Gates partners with Warren Buffett to urge billionaires to take a public Giving Pledge to donate at least half of their wealth to charity. Unfortunately, this appears to be a way for Gates to get public recognition while sending the message that charity must be broadcasted. More important, it is counteractive for Gates to encourage voluntary charity and coerced charity (via higher taxes) simultaneously.
Gates is pompous about his philanthropy and he under-appreciates entrepreneurial passion. Gates told Jobs biographer, Walter Isaacson: Here I am, merely saving the world from malaria and that sort of thing, and Steve is still coming up with amazing new products. Maybe I should have stayed in that game.
Today, Gates is the non-executive chairman of Microsoft (he handed the CEO reigns over to Steve Ballmer). I get the sense that Gates enjoyed competition and making money more than ensuring Microsoft lasted for future generations.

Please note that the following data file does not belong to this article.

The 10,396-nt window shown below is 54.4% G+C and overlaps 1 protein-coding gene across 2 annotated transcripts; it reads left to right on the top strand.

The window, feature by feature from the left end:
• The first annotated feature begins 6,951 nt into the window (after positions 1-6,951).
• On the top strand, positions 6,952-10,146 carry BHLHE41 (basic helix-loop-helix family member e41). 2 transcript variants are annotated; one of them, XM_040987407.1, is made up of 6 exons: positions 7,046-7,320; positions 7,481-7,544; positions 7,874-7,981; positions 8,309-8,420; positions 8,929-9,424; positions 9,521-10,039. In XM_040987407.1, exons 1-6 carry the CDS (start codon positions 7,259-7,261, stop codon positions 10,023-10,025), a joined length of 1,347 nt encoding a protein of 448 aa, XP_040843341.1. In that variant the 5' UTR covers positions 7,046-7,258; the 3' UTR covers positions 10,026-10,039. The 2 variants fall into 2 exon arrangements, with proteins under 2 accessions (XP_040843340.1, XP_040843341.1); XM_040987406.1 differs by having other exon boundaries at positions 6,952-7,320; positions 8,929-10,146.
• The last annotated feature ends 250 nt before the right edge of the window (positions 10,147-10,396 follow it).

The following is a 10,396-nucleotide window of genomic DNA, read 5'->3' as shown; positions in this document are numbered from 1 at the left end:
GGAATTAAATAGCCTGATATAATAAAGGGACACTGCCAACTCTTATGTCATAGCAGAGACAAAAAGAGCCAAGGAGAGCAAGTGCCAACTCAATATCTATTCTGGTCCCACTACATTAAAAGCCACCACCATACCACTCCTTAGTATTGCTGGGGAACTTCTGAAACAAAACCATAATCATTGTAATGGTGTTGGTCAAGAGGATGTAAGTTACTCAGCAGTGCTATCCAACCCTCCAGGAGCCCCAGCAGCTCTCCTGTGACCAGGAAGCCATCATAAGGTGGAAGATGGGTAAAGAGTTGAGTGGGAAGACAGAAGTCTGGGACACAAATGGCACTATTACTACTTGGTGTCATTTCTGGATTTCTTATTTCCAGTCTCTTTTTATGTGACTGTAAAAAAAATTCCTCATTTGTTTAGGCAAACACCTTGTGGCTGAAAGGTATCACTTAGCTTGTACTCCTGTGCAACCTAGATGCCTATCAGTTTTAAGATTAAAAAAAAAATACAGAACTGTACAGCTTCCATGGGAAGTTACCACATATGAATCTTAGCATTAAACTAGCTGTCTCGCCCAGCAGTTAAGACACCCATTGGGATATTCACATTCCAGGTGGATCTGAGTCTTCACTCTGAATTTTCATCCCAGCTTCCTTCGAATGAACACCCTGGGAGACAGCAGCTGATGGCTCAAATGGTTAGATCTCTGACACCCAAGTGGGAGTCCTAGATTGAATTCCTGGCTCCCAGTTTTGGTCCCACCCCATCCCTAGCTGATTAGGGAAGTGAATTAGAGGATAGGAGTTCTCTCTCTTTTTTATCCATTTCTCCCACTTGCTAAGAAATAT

Jobs told Isaacson: Bill is basically unimaginative and has never invented anything, which is why I think hes more comfortable now in philanthropy than technology. Bill likes to portray himself as a man of the product, but hes really not. Hes a businessperson. Winning business was more important than making great products. Even when they [Microsoft] saw the Mac, they couldnt copy it well. I hate it when people call themselves entrepreneurs when what theyre really trying to do is launch a startup and then sell or go public, so they can cash in and move on. Theyre unwilling to do the work it takes to build a real company You build a company that will still stand for something a generation or two from now. Thats what Walt Disney did, and Hewlett Packard, and the people who built Intel. They created a company to last, not just to make money. Thats what I want Apple to be.